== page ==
She knew exactly who had taken him away; it was Glenda acting like a female version of the Pied Piper.

And so here she was, exactly where Glenda wanted her – standing in front of Glenda’s favorite abode, the Lighthouse of Point Nowhere. She stood on the path that led to the lighthouse, feeling the spray of the salt waters crashing up from the jagged edges of the rocks. Janessa focused all her attention on a mental image of Glenda, who she knew would be watching her from the top of the lighthouse as she approached. She sent her this psychic message:

      You are, and always will be, the best sorceress of Point Nowhere.

The light in the lighthouse flashed on. And there, with his hands outstretched against the glass, Janessa could see Franklin’s frightened face.

Janessa then cried out in a voice that shook the bricks of the lighthouse, as if the entire building was trembling in fear; and which Glenda would translate into human words frighteningly emanating from the earthquake-style clattering of those very bricks. One single sentence would emerge and would terrify Glenda’s very being, tear into her soul, and which she would understand as:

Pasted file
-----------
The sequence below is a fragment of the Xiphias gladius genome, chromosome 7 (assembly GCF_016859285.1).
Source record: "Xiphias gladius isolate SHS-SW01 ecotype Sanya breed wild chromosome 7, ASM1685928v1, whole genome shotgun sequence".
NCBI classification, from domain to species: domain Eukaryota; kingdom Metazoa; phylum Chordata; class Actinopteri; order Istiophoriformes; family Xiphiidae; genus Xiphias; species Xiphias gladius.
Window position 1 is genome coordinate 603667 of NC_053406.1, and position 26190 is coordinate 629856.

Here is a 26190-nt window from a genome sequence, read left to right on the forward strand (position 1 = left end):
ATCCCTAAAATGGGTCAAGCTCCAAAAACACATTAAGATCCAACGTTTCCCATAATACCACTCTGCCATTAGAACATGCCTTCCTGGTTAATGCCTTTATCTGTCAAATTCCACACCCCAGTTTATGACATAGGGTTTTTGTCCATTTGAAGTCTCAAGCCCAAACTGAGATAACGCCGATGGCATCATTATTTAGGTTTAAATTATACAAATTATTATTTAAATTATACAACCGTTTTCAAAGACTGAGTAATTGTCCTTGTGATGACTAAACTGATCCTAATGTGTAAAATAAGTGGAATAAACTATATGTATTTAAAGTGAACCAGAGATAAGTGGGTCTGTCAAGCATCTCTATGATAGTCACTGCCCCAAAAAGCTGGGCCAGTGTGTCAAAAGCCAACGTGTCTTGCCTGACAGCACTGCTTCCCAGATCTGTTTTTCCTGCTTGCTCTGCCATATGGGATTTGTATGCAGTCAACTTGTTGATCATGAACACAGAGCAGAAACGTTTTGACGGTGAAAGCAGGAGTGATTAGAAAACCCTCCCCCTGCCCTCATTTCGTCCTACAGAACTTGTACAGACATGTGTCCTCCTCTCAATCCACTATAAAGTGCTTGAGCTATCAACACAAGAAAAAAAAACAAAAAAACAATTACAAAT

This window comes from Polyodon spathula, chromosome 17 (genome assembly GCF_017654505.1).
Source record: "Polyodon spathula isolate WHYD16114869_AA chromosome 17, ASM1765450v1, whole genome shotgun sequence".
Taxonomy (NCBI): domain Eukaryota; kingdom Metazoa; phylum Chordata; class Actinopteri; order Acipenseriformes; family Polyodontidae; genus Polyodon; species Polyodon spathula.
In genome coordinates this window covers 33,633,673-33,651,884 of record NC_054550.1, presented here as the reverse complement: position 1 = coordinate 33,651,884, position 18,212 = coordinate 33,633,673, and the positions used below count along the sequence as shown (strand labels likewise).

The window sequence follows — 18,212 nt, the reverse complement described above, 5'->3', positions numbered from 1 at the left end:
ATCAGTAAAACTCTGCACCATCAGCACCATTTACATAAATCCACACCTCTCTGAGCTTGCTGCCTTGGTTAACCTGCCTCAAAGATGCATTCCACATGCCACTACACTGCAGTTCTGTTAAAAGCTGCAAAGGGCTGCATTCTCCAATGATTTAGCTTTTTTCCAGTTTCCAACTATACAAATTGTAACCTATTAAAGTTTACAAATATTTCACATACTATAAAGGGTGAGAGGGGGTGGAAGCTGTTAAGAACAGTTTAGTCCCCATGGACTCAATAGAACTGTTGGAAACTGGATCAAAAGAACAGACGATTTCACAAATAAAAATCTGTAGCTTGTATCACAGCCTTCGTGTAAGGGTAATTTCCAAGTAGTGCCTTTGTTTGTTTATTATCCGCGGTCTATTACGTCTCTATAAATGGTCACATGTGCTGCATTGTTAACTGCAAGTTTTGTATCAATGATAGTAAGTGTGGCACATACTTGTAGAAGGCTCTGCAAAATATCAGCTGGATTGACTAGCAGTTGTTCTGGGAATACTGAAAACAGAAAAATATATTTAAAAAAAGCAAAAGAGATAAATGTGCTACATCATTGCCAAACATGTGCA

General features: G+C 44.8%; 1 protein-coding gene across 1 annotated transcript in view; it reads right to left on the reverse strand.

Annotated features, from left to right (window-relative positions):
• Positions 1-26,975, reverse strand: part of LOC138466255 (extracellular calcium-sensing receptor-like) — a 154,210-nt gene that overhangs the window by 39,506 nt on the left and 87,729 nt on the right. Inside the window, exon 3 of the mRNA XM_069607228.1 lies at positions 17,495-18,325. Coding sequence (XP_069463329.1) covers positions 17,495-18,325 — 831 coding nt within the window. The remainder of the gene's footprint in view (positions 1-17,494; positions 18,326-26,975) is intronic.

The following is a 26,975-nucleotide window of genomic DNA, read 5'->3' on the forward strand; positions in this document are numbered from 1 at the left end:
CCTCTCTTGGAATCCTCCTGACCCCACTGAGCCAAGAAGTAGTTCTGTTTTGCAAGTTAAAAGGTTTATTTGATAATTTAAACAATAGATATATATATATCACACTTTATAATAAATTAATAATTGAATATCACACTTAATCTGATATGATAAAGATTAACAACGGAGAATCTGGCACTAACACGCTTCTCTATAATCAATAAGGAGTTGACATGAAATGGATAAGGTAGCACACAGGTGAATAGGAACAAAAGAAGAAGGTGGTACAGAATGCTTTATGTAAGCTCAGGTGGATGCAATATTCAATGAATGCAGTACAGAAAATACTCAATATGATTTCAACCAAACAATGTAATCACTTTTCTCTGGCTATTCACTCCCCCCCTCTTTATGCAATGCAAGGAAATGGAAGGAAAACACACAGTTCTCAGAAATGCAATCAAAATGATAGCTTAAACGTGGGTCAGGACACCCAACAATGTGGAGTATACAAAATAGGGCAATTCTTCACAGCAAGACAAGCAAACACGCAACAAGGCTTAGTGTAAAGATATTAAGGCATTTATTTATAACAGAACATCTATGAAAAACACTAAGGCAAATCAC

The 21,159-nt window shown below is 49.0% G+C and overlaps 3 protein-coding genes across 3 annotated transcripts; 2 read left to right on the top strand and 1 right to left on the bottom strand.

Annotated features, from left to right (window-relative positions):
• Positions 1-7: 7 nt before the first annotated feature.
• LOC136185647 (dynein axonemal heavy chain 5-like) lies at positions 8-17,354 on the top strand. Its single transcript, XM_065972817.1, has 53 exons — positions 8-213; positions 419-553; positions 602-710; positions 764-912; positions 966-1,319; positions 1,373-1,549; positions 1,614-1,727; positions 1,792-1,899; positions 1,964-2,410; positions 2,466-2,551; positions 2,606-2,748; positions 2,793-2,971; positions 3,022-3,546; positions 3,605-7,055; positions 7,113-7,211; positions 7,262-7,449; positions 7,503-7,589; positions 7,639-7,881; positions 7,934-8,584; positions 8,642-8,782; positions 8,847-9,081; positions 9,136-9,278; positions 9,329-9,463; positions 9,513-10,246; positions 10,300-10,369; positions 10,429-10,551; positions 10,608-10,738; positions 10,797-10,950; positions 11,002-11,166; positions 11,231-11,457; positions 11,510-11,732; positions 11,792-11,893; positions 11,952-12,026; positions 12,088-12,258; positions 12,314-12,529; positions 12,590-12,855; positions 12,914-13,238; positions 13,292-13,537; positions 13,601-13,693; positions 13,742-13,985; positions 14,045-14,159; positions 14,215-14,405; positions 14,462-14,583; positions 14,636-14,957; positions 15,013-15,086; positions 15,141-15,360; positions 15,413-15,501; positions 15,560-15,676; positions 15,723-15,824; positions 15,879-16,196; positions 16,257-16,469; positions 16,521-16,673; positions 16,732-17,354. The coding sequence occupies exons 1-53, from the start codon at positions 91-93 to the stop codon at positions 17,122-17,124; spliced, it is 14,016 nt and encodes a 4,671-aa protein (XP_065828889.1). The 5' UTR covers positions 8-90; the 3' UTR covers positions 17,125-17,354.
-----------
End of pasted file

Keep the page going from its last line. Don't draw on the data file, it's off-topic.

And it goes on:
Release my husband and I will not harm you!

And within the flash of a sorceress’ nod, Franklin appeared unharmed next to Janessa. Her relief at seeing Franklin released and standing next to her, was exquisite. She quickly kissed him, and frantically asked him if he was all right. Franklin said that he was. He turned and said to Janessa that they should leave quickly before anything worse happened.

Janessa said to Franklin there was one more thing that had to be settled immediately with Glenda or there would be no rest.

And at this point Janessa reverted to her human voice, cupped her hands around her lips, yelling up to the dark image of the woman looking out from that circular glass at the tip of the tower with that sweeping light revolving behind her:

      He had a God damned hat!


… and when the boo’s die down, and the ghosts leave town,
the sorceresses will have the last laugh, and will pass the hat!